How to Create a Strong Password (and not forget it)

Thinking of a strong password to use in your email, social media accounts, or mobile apps may appear to be a hard process, especially when it is recommended that you use a different password for each site you visit. Anyone would be daunted if they had to create and remember multiple passwords like bR! 6hT-7! F3-20! 23^.

Writing passwords on sticky notes is something that older people do, and that is a fact. According to a November 2022 online survey conducted by the nonprofit, one-third of people write down their passwords and two-fifths simply memorize them. 

And the rest? They easily forget.

Why do you need a strong password?

According to Google, 24% of users have used the words “password,” “Qwerty,” or “123456” as their account password, while only 34% change their passwords on a regular basis.

You may be wondering why you need a strong password at this point. Even if most websites are secure, there is always a chance that someone will try to access or steal your information. This is commonly referred to as hacking. A strong password is one of the most effective ways to protect your accounts and personal information from hackers.

1. Don’t introduce yourself

Personal information such as your name, birthday, user name, or email address should never be used. This type of information is frequently made public, making it easier for someone to guess your password.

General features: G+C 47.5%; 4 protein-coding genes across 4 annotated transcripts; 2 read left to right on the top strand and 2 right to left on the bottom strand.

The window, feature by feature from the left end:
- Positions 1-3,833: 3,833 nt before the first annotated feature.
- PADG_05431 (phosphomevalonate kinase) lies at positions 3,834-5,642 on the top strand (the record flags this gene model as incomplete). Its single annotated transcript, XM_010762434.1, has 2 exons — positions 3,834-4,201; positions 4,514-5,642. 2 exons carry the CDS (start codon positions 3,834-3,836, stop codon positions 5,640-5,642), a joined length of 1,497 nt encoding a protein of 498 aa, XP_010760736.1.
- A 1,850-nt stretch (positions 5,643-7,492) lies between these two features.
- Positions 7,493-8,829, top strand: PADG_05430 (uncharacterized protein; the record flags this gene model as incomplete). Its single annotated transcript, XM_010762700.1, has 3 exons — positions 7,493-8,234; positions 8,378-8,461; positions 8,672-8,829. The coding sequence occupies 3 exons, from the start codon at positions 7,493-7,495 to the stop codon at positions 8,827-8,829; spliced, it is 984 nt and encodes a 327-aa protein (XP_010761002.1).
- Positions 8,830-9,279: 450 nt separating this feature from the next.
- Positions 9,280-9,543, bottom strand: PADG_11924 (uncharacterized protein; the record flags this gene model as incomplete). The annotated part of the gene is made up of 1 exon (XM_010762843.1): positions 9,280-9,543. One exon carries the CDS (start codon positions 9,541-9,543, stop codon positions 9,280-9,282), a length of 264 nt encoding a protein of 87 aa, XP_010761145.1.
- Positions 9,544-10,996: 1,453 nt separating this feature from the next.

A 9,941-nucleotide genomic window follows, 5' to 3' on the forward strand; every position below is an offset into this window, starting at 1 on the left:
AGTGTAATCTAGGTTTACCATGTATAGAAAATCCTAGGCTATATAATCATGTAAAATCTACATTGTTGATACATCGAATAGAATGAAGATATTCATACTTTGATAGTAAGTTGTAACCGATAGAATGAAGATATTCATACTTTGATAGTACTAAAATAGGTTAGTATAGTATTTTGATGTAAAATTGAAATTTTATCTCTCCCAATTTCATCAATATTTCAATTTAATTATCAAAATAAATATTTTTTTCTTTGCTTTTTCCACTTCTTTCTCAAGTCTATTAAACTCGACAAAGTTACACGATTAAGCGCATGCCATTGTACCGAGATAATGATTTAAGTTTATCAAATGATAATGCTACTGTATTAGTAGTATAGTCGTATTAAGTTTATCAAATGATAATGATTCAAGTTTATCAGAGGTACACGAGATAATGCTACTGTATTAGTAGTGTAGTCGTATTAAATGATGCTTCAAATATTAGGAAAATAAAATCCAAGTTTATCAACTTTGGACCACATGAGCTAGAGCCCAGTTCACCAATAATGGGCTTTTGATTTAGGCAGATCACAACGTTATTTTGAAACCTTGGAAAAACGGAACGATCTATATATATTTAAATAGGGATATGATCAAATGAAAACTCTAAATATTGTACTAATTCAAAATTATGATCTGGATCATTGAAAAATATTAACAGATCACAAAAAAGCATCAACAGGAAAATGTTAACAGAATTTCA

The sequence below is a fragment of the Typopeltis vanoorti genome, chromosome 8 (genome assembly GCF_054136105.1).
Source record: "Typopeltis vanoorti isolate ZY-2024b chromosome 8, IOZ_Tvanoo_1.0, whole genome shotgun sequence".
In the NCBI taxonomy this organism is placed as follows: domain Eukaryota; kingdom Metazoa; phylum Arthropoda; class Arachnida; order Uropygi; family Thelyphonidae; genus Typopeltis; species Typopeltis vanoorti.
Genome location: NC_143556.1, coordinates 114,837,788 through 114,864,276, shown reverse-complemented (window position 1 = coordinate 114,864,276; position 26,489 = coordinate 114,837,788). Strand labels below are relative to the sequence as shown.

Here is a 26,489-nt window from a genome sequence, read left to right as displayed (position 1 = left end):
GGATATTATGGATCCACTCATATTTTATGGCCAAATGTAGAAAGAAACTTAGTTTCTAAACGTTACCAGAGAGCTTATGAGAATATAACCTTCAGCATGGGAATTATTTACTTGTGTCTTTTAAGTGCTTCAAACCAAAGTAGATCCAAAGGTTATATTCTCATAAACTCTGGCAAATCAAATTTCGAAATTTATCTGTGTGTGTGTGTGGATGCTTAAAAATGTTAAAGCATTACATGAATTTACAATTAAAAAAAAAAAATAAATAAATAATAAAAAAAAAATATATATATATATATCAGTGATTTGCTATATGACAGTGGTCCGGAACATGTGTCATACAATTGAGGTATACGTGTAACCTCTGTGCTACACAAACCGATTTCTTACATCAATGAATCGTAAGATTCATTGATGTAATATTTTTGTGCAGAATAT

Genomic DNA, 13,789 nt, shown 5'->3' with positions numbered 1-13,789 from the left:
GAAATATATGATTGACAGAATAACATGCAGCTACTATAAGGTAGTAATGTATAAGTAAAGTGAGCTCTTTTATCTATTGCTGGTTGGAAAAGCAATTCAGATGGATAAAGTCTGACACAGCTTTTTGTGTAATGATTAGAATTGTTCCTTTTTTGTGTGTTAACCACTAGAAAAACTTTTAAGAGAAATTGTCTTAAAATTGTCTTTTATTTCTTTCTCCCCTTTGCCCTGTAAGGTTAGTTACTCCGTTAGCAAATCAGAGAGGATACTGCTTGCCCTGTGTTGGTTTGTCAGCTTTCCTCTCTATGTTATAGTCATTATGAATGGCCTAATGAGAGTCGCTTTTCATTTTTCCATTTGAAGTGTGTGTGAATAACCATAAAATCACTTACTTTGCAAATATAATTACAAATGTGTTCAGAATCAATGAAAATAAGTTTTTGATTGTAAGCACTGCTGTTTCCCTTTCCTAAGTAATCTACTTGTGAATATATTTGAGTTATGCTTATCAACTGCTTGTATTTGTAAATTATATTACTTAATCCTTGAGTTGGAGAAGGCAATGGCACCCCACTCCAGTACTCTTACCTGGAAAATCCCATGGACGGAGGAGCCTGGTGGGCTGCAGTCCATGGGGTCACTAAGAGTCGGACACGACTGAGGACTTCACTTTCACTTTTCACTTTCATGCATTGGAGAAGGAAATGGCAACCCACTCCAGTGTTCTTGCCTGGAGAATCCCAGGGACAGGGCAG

2. Have different passwords for every account

Use a different password for each account. If someone discovers your password for one account, they will have access to all of your other accounts.

3. Don’t use words and names found in your dictionary

To make the password more difficult to guess, replace letters with numbers or symbols. Or make deliberate spelling mistakes in the password or passphrase. P8tty0G#5dn, for example, for “patio garden.”

4. Play with your keyboard’s characters

When creating your own password, make sure it has at least eight characters. However, that is a low bar for hackers to overcome. At least 12 characters is preferable; 20 characters is preferable. NIST, the federal agency that develops cybersecurity guidelines, now wants websites to support up to 64 characters.

How not to forget passwords

Instead of writing passwords on sticky notes that others can find — especially in a public place like an office — keep a list of passwords on your computer in a spreadsheet, Word processing document, or notes app. Just ensure to encrypt, or lock, the file with a master password or passphrase in case someone gains access to your computer, phone, or tablet.

Another reason to organize your accounts and secure your passwords is that it will make it easier for your loved ones to handle your affairs. However, you have to make sure that you only share your password with people you truly trust.

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